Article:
|ABC ME||0.6%||7mate||5.0%||GEM||4.4%||WIN Peach||2.0%||Food Net||1.0%|
|ABC NEWS||0.7%||7flix (Excl. Tas/WA)||1.2%||9Life||1.7%||Sky News on WIN||2.1%||NITV||0.2%|
|MONDAY METRO ALL TV|
16 – 39
18 – 49
25 – 54
Shares all people, 6pm-midnight, Overnight (Live and AsLive), Audience numbers FTA metro, Sub TV national
Source: OzTAM and Regional TAM 2018. The Data may not be reproduced, published or communicated (electronically or in hard copy) without the prior written consent of OzTAM
Frustrated at the direction of her career, Jessica Mauboy has parted ways with her agent of 16 years, reports News Corp’s Briana Domjen.
Confidential can reveal 30-year-old Mauboy has ended her professional relationship with long-time agent David Champion, of Parade Management, and will manage herself while she looks for a replacement.
She has also enlisted publicist Camille Thioulouse and rehired stylist Mikey Ayoubi, who was sidelined following the now infamous Melbourne Cup outfit debacle, and make-up artist Victoria Baron.
Mauboy has been with recording giant Sony Music Australia since her appearance on the reality television show.
A spokesman for Mauboy confirmed the news, saying the split was amicable.
“It has been an amazing 16 years for both Jess and Champo,” the spokeswoman said.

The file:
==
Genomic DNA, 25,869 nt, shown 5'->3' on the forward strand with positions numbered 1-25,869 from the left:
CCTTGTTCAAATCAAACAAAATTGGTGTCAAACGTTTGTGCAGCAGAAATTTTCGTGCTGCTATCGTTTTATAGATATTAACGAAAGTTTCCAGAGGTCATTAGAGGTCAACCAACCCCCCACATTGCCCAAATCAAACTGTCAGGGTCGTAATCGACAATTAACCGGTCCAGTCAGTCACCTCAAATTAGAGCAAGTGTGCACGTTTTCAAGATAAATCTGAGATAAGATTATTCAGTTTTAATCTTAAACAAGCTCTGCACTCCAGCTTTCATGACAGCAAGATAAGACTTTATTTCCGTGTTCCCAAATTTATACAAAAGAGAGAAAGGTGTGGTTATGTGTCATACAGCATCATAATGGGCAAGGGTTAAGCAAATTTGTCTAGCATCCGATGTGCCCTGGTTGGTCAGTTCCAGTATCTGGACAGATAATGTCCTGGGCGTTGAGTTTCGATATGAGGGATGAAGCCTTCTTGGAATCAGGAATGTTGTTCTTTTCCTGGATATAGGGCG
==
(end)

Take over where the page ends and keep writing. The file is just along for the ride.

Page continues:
“There is no bad blood between the pair and Jess is so grateful for everything he has done for her, but it was time for Jess to make a change.”
A case over the validity of police warrants used to raid the ABC’s Ultimo headquarters last year has been dismissed by the Federal Court of Australia, reports ABC News’ Jamie McKinnell.
In June, Australian Federal Police (AFP) officers searched ABC computer systems for files linked to a series of 2017 reports known as “The Afghan Files”.
The reports covered allegations of unlawful killings by Australian soldiers in Afghanistan.
The ABC launched a challenge to the validity of the warrant, arguing it was “legally unreasonable” and included search terms which failed to create any meaningful limitation on the scope.
Federal Court Justice Wendy Abraham on Monday morning dismissed the case and ordered the ABC to pay the costs of the other parties.
In a statement, the ABC’s managing director, David Anderson, said the raid was “an attempt to intimidate journalists for doing their jobs”.
“This is at odds with our expectation that we live in an open and transparent society,” he said.
“We are not saying journalists should be above the law, we’re saying the public’s right to know should be a factor that is taken into account — and legitimate journalism should not be criminalised.”
The ABC’s attempt to strike down the legal basis for a police raid on its Sydney newsroom has been rejected by the Federal Court, which has allowed the Australian Federal Police to keep all the material it seized concerning leaks from the Defence department, reports The Australian’s Chris Merritt.
The raid on the ABC – and another on the Canberra home of News Corp Journalist Annika Smethurst – have exposed the Morrison government to pressure to reform government secrecy.
While the ABC has been defeated in the Federal Court, the High Court is yet to rule on a separate challenge by News Corp Australia that seeks to strike down the legal basis for the Smethurst raid.